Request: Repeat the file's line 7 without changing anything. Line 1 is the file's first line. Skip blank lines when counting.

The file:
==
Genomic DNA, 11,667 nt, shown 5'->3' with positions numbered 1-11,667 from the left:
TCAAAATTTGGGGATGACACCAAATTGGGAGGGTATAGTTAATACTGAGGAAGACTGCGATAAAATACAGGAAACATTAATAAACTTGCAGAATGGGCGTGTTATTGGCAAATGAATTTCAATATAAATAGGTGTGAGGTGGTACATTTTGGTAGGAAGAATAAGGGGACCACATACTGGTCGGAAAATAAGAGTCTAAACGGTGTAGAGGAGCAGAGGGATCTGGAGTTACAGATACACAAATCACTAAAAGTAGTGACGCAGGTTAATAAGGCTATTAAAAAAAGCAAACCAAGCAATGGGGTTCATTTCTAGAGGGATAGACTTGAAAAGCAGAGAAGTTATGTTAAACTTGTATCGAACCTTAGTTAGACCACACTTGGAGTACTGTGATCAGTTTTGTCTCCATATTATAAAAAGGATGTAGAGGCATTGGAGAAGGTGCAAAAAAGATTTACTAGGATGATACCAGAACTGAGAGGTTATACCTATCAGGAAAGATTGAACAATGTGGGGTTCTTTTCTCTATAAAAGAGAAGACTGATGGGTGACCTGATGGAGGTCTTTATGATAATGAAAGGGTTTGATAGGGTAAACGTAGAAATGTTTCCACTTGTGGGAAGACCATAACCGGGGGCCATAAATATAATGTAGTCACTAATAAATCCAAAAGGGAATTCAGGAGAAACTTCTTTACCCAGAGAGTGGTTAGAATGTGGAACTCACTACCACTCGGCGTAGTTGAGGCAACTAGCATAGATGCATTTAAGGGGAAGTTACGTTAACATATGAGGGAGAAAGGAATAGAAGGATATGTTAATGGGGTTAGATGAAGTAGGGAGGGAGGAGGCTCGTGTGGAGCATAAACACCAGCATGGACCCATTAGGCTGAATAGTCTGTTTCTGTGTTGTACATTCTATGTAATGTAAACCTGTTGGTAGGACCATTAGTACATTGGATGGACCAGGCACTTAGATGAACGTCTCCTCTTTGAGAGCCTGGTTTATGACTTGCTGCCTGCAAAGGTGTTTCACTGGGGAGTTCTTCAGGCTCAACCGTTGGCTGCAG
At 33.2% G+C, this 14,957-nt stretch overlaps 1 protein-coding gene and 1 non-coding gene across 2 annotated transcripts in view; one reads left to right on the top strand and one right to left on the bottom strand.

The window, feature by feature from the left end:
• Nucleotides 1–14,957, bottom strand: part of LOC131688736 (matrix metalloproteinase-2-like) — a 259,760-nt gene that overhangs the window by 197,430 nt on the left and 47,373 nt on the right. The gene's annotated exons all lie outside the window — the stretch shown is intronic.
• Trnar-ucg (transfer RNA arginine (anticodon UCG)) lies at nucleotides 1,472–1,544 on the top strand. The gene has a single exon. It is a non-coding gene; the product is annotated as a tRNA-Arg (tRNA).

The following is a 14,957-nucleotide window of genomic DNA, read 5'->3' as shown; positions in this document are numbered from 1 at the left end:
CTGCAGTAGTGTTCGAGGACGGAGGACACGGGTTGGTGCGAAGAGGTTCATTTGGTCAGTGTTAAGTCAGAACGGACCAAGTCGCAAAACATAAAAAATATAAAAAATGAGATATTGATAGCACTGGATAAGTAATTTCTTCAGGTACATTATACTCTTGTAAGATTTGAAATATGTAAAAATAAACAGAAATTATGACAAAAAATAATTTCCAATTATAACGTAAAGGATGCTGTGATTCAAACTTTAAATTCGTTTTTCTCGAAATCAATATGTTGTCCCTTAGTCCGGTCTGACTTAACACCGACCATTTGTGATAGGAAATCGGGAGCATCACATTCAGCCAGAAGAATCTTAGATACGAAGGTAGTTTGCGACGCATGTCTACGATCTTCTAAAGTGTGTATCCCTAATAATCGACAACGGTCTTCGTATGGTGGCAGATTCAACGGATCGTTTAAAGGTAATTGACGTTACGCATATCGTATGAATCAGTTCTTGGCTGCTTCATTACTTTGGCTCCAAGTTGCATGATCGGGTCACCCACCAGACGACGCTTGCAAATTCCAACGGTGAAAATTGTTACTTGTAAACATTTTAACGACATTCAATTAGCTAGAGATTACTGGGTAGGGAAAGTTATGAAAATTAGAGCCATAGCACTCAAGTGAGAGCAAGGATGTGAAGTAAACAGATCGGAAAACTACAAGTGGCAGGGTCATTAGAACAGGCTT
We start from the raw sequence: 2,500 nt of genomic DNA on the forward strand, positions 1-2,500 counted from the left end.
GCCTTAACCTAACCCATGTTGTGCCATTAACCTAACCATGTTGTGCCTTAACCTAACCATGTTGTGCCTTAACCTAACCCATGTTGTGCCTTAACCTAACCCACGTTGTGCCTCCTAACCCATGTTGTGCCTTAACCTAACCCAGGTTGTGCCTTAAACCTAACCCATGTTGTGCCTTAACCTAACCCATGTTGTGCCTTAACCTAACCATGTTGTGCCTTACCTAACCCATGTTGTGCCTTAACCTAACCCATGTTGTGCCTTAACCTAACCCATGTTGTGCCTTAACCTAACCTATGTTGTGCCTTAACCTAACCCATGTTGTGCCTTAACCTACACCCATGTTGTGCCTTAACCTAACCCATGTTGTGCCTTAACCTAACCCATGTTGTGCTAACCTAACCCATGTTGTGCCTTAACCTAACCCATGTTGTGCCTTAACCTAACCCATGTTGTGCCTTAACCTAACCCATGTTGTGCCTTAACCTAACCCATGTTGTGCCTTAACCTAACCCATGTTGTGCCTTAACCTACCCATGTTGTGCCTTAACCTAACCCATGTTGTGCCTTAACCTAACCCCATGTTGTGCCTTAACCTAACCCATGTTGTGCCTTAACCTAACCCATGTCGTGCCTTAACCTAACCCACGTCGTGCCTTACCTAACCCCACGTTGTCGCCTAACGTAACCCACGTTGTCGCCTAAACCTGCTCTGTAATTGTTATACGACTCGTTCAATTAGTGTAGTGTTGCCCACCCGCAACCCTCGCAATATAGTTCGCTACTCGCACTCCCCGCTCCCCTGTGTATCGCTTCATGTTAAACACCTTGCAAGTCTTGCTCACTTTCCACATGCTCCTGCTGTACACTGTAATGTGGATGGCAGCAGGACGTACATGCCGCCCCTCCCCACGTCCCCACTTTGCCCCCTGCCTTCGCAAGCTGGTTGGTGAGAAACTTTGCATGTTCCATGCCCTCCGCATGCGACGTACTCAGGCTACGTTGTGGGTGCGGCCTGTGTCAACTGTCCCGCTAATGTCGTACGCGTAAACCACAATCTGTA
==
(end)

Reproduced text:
The following is a 14,957-nucleotide window of genomic DNA, read 5'->3' as shown; positions in this document are numbered from 1 at the left end: